“Not until you leave the building,” Root adds. “The safehouse is...you know, safe. Also if number 2 doesn’t want the hatchet, they can unwrap another present and number 3 can try to steal from either of you.”
“How long is this going for again?” Sameen asks, cracking her knuckles.
“As long as it takes,” Root says, firmly.
“We throwing elbows?” Fusco asks, setting down his drink.
“Sorry,” Harold interrupts. “I was under the impression that this would play out over a single night? We’d all trade presents? There would be a certain amount of good-natured stealing? And it wasn’t a contact sport ?” A roomful of blank stares. “I looked up the rules, but I’ve never played,” he explains, ruffled and faintly affronted.
After a few silent seconds, Sameen says, “I left him off the group text ‘cause I knew he’d have a problem with it.”
This is met with sighs of acknowledgement, nods of agreement, and Harold bristles.
John tries to soothe him. “We modified it,” he says. “To make it interesting.”
“And more... us ,” Root adds.
“I see,” Finch says softly, skeptically. “I suppose I have to ask if this might constitute a distraction from our work.”
“It could,” John says, “but it’s not going to.”
“We’re pros, Harold,” Shaw agrees.
“We’re not going to let a silly game distract us from something so important,” Root adds.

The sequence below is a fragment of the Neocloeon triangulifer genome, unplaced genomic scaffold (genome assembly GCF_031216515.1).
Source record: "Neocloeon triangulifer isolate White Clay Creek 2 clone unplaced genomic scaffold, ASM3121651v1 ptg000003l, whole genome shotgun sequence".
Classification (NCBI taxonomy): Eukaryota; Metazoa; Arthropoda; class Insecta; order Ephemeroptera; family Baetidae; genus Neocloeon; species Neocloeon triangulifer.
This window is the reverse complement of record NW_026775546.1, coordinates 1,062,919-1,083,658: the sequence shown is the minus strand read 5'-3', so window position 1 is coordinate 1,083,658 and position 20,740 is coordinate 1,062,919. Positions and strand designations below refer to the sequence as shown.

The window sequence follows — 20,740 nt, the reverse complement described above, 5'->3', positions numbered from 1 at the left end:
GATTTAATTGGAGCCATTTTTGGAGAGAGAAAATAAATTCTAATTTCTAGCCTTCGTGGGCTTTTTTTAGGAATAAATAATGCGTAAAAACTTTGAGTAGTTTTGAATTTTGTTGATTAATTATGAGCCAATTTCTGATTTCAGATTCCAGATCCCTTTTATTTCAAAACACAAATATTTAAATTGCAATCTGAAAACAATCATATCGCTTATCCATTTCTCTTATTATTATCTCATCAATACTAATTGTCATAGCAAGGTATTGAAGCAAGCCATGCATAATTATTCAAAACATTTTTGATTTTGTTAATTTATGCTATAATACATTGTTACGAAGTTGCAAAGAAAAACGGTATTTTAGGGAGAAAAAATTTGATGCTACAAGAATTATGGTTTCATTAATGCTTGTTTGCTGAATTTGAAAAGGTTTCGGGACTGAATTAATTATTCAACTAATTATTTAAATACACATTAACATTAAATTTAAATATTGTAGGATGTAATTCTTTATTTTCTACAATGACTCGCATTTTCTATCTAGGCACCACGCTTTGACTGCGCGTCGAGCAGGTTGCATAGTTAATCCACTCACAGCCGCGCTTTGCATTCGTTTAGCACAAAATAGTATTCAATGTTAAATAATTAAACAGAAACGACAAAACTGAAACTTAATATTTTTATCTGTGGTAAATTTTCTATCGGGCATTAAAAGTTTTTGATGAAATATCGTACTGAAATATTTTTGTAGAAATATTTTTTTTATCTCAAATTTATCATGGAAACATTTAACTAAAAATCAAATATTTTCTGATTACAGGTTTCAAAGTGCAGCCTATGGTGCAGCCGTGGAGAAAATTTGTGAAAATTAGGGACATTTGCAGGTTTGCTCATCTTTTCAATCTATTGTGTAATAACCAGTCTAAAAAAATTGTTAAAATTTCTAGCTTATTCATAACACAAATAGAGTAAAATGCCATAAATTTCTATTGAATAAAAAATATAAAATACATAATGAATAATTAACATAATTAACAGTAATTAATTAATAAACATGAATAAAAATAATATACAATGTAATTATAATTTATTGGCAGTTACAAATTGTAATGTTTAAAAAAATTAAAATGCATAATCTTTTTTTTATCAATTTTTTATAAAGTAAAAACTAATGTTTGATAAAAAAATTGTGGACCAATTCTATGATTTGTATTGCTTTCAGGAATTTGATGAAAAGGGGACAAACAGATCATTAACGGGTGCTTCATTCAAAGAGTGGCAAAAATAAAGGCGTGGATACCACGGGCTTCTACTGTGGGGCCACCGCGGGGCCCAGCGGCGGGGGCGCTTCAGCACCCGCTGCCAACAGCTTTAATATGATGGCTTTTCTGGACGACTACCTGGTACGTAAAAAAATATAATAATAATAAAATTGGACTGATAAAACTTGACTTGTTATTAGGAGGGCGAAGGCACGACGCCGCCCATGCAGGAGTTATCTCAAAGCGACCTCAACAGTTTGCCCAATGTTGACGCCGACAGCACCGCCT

“I have a job to do,” Fusco interjects. “I’m not gonna let somebody get hurt just so I can get one over on these chuckleheads.”
Finch considers it for a long time. “I suppose,” he says at last, his voice still harboring a hint of doubt. “What’s the harm?”
John thinks about most things most of the time. He’s aware of his surroundings, the cars blowing by them in the streets, kicking up dirty slush, the pedestrians ahead of him, behind him, across the street. He’s faintly aware of shapes in windows, many stories up, and occasionally of grim shadows on rooftops. He’s aware of the ground beneath his feet, the cracking and warping of the concrete, made slick with the sleet. And he’s aware of the extra weight at his side, wavering with every movement, a slight bump beneath his coat.
It’s a lot to keep track of, all of these variables, so sometimes he’ll opt to not listen to Fusco’s voice. Not that what he’s saying is necessarily uninteresting or useless, but it’s usually irrelevant, as they’re both very aware that Fusco does most of the actual police work in this partnership. Fusco has become a known quantity to John, a dependable anchor to tie himself to. He doesn’t need to be watched all the time. And Fusco is sometimes happy to simply bounce ideas off of John like rubber balls off a blank brick wall.
“So,” Fusco asks, nudging against his side, “do you like him for it?”